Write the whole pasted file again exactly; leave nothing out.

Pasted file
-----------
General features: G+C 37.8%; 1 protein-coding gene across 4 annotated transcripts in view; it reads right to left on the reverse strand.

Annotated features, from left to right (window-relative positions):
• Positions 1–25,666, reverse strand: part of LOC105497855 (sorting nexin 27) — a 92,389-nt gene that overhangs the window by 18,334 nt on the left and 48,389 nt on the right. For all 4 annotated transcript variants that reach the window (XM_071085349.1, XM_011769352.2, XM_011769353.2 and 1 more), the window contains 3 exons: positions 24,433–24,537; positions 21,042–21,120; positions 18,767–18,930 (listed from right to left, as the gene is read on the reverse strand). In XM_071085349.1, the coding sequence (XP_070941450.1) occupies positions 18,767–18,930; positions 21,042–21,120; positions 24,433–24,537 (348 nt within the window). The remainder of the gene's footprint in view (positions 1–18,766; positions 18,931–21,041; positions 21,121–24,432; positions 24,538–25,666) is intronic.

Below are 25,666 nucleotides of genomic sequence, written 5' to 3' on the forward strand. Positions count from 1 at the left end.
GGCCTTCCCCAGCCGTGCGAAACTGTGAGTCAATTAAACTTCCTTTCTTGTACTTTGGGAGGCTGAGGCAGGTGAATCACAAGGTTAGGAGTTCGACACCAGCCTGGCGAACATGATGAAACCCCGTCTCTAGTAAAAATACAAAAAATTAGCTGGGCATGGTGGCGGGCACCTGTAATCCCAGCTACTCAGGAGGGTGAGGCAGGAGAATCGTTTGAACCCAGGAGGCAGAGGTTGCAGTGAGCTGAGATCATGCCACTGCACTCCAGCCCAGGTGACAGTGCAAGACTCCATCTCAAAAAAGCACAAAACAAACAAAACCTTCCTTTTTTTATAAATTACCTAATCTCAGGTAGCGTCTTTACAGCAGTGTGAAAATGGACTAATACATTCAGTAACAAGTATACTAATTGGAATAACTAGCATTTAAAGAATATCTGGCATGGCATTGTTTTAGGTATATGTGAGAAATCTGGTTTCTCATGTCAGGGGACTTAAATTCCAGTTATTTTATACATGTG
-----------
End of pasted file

General features: G+C 37.8%; 1 protein-coding gene across 4 annotated transcripts in view; it reads right to left on the reverse strand.

Annotated features, from left to right (window-relative positions):
• Positions 1–25,666, reverse strand: part of LOC105497855 (sorting nexin 27) — a 92,389-nt gene that overhangs the window by 18,334 nt on the left and 48,389 nt on the right. For all 4 annotated transcript variants that reach the window (XM_071085349.1, XM_011769352.2, XM_011769353.2 and 1 more), the window contains 3 exons: positions 24,433–24,537; positions 21,042–21,120; positions 18,767–18,930 (listed from right to left, as the gene is read on the reverse strand). In XM_071085349.1, the coding sequence (XP_070941450.1) occupies positions 18,767–18,930; positions 21,042–21,120; positions 24,433–24,537 (348 nt within the window). The remainder of the gene's footprint in view (positions 1–18,766; positions 18,931–21,041; positions 21,121–24,432; positions 24,538–25,666) is intronic.

Below are 25,666 nucleotides of genomic sequence, written 5' to 3' on the forward strand. Positions count from 1 at the left end.
GGCCTTCCCCAGCCGTGCGAAACTGTGAGTCAATTAAACTTCCTTTCTTGTACTTTGGGAGGCTGAGGCAGGTGAATCACAAGGTTAGGAGTTCGACACCAGCCTGGCGAACATGATGAAACCCCGTCTCTAGTAAAAATACAAAAAATTAGCTGGGCATGGTGGCGGGCACCTGTAATCCCAGCTACTCAGGAGGGTGAGGCAGGAGAATCGTTTGAACCCAGGAGGCAGAGGTTGCAGTGAGCTGAGATCATGCCACTGCACTCCAGCCCAGGTGACAGTGCAAGACTCCATCTCAAAAAAGCACAAAACAAACAAAACCTTCCTTTTTTTATAAATTACCTAATCTCAGGTAGCGTCTTTACAGCAGTGTGAAAATGGACTAATACATTCAGTAACAAGTATACTAATTGGAATAACTAGCATTTAAAGAATATCTGGCATGGCATTGTTTTAGGTATATGTGAGAAATCTGGTTTCTCATGTCAGGGGACTTAAATTCCAGTTATTTTATACATGTG